VeriSign has launched a “proposed settlement” with ICANN to amend their unique .com registry settlement to permit them to lift the value of dotcom registrations as much as 28% each six years.
These new phrases “at the moment are open to public remark” — and the Register factors out that ICANN’s resolution appears to come back with a corresponding $20 million for ICANN:
Operator of the dot-com registry, Verisign, has determined to pay DNS overseer ICANN $four million a 12 months for the following 5 years with the intention to “educate the broader ICANN neighborhood about safety threats.”
Regardless that the beneficiant $20 million donation has nothing to do with ICANN signing off on an extension of the dot-com contract till 2024, the “binding letter of intent” [PDF] stating the precise quantity of funding will probably be appended to the registry settlement that Verisign has with ICANN to run the dot-com registry.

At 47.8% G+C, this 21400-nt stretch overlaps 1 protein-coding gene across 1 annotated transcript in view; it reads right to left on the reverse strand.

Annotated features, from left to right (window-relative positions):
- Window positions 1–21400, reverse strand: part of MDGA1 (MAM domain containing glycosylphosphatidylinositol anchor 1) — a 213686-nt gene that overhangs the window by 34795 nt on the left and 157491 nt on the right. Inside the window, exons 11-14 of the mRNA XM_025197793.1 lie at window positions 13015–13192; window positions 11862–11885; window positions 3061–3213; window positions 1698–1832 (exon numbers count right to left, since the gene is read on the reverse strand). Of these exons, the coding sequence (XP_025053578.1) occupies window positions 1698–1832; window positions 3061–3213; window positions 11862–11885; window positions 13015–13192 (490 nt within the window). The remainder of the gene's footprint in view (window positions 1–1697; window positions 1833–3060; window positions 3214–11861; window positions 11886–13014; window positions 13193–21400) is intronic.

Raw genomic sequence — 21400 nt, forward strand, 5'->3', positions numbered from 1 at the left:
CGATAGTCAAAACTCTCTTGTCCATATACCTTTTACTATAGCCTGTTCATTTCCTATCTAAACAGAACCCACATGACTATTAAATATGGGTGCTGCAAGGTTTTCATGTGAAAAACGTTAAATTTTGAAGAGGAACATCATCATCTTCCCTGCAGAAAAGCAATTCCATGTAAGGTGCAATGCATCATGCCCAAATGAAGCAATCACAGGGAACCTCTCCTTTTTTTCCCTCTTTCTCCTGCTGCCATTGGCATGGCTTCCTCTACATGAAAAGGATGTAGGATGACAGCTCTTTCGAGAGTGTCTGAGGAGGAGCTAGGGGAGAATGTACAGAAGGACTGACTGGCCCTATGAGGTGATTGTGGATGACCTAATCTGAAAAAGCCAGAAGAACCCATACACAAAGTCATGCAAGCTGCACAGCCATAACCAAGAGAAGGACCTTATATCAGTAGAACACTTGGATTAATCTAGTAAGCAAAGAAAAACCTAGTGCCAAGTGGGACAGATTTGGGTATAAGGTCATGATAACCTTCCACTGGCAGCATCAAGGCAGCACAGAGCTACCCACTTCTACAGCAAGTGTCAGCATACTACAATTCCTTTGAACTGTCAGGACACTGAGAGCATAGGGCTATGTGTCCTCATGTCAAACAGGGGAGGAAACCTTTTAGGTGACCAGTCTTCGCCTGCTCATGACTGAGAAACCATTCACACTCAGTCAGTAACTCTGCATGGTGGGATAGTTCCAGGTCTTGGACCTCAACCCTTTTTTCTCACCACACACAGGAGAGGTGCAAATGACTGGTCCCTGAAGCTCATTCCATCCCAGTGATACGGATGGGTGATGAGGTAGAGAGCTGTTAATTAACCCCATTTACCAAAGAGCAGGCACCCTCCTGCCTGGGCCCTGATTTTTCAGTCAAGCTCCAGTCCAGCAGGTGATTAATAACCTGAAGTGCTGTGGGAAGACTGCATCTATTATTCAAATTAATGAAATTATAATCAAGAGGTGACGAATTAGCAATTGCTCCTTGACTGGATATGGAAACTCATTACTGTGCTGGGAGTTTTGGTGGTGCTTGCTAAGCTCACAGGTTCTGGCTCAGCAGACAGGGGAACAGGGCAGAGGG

That extension lifts a value freeze put in place a number of years in the past and can enable Verisign to extend costs by seven per cent a 12 months [in each of the last four years of each six year contract renewal]. It is a rise that we calculated was value $993 million and which the inventory market appeared to agree with when it raised the corporate’s share value by 16 per cent when the settlement was first flagged in November 2018…
ICANN explains the $20 million this time will probably be used to “help ICANN’s initiatives to protect and improve the safety, stability and resiliency of the DNS, together with root server system governance, mitigation of DNS safety threats, promotion and/or facilitation of DNSSEC deployment, the mitigation of identify collisions, and analysis into the operation of the DNS.”
Which is all totally above board and in no way shady.
Learn extra of this story at Slashdot.